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Sugar Apple Fairy Tale
Episodes 1-3

by Rebecca Silverman,

How would you rate episode 1 of
Sugar Apple Fairy Tale ?
Community score: 4.0

How would you rate episode 2 of
Sugar Apple Fairy Tale ?
Community score: 4.0

How would you rate episode 3 of
Sugar Apple Fairy Tale ?
Community score: 4.2


We need to get this out of the way before we start discussing the content of these three episodes. Yes, slavery exists within the story's world, and yes, the female lead purchases the male lead. While it isn't nearly as distasteful as it could be - Anne buys the warrior fairy Challe Fenn Challe to have some protection on her road trip, possibly because it made more financial sense than attempting to hire human mercenaries or guards. This risks painting her as a hypocrite since moments before she enters the slave market, she frees another fairy from his abusive master. Still, at least she isn't buying him because she wants to have complete control over his actions or to “level him up” or whatever other slim justifications have been trotted out over the years. I generally try to keep my source material knowledge out of these episode reviews, but I will say that her apparent hypocrisy ceases to be an issue as the story unfolds and that it is perhaps best to look at Sugar Apple Fairy Tale as being the light novel equivalent of well-meaning antebellum abolitionist novels, such as India by Mrs. E.D.E.N. Southworth: it tries very hard to make a point that many other similar books glide right over, but it stumbles a bit in its efforts. (While I'm mentioning light novels, it looks as if this series will adapt the first three books, which comprise the first story arc in its entirety.)

All of that aside, the show is excellently capturing the story's tension. Fifteen-year-old Anne Halford has been recently orphaned, and she aspires to be a Silver Sugar Master like her late mother. Silver sugar in the story's world is refined from sugar apples, the highest quality sugar available. Silver Sugar Masters are those candy artisans who have been recognized as the top of their craft, and one, the Silver Sugar Viscount, is an artisan ennobled by his skill who works solely for the monarchy. Anne doesn't aspire to be the Silver Sugar Viscountess, but she wants to be a Master, which is why she is headed to Lewiston, the capital city, to participate in a competition for those seeking out that title. Unfortunately for her, someone has fairly grave objections to her plans: Jonas, a young man about her age who claims to have fallen in love with her during her mother's final illness.

If you're getting icky vibes from Jonas from the beginning, congratulations: you have seen through his act. There's just something about Jonas' protestations of love that rings false from the very beginning. When you compare him with Challe, who is never less than aggressively honest about anything that crosses his mind, he comes off as someone who would call themselves “a nice guy” while saying all the things they think they should to make someone like them. Although Jonas' true colors don't come out until episode three, the writing is definitely on the wall. Something about his insistent renewals of his proposed marriage and after Anne repeatedly turned them down crosses the line into creepy.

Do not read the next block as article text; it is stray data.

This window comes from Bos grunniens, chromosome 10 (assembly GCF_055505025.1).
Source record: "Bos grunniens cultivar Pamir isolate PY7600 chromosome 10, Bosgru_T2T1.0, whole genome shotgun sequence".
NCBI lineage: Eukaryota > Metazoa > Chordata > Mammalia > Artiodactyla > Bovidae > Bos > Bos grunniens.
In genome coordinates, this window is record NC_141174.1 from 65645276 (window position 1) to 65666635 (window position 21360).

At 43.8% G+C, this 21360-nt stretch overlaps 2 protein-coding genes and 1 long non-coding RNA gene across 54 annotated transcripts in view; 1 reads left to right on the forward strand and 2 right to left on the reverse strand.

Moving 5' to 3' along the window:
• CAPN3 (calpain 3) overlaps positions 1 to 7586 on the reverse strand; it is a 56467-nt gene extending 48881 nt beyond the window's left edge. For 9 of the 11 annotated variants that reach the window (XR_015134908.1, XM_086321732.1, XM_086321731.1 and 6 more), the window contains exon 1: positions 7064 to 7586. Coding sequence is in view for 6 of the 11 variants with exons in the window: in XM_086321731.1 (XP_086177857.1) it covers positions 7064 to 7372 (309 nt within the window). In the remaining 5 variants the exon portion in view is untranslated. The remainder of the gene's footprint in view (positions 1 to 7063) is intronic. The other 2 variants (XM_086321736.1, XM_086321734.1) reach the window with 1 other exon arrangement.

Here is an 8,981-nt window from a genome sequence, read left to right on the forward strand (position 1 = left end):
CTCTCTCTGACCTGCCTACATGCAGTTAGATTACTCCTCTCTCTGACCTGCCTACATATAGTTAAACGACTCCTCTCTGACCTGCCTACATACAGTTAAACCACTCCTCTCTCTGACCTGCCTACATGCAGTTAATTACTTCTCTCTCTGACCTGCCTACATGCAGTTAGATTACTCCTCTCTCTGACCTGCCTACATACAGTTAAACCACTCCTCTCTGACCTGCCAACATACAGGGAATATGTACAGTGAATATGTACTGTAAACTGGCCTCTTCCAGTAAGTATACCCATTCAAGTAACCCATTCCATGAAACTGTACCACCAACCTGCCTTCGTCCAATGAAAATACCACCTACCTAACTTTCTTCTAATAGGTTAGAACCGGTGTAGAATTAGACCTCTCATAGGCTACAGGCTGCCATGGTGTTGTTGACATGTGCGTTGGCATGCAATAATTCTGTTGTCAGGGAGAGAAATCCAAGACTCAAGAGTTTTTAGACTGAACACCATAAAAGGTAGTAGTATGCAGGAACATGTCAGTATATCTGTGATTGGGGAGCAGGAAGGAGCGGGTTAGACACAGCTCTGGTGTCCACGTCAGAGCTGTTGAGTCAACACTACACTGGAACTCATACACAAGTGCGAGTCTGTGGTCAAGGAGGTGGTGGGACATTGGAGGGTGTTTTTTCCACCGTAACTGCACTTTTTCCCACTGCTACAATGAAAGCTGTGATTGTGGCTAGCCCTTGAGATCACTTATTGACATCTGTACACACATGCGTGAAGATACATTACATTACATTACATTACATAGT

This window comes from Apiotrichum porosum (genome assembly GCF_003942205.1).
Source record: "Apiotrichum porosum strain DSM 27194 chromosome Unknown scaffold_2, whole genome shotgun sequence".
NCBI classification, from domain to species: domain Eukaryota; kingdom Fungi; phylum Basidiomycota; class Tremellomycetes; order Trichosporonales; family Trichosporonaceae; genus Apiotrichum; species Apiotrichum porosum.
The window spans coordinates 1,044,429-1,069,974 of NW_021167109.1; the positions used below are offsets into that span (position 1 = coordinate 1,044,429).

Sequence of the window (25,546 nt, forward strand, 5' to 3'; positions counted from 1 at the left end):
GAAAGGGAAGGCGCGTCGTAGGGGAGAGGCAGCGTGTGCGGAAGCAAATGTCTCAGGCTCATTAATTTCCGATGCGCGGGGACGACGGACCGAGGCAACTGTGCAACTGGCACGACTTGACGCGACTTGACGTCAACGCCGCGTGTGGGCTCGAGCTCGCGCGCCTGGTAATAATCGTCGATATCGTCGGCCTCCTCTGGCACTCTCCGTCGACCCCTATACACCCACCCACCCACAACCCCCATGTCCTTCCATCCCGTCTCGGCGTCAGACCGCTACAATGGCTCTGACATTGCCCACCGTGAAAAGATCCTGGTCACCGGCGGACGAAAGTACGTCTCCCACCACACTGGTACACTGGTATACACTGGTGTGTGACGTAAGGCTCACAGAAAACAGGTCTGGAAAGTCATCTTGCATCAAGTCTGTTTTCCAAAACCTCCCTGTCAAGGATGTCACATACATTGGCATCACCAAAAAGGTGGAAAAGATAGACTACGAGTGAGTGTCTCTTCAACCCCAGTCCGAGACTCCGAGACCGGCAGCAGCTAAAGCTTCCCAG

Arguably, when Challe, who embodies some of shoujo romance's hoariest tropes about bad boys, looks like the best option for romance in the story, you know that there's a sad lack of likable male characters. Episode three also introduces the character of Hugh, a slightly older man Anne meets at an inn along the road to Lewiston. Despite Hugh's protestations of being just a regular guy, it's clear that there's something more going on with him regarding silver sugar candy, and the way that he crushes Anne's and Jonas' offerings make it seem like he has instructed aspiring confectioners before. That doesn't mean it doesn't feel like a jerk move, but it's still clearly done with their best interest in mind and may be the impetus for someone to steal Anne's remaining silver sugar. Although the blame is shunted onto Mithril Lid Pod, the fairy Anne freed from his abusive master and who decided to tag along with her, it doesn't take a genius to figure out that Mithril's probably been framed. There are two much more likely suspects close at hand.

So far, Sugar Apple Fairy Tale is doing an excellent job of balancing the world-building, character development, and romance blocks. Anne is a fairly young 15, at least emotionally, while Challe either doesn't know or care how his actions may be taken. That Anne is well-intentioned and that Challe is willing to take her at her word and takes his job very seriously does come across - the final scenes of episode three where Challe ignores her direct order so that he can protect her from the wolves Cathy and Jonas have lured towards her does a good job of driving that home. It's moving at a good pace, but it doesn't feel rushed because each volume of the source novels is roughly 150 pages long, which feels much more likely to fit neatly into four-episode packages. If you can get past the slavery angle, this is shaping up to be a solid shoujo adventure.


Sugar Apple Fairy Tale is currently streaming on Crunchyroll.

Disclosure: Kadokawa World Entertainment (KWE), a wholly owned subsidiary of Kadokawa Corporation, is the majority owner of Anime News Network, LLC. One or more of the companies mentioned in this article are part of the Kadokawa Group of Companies.

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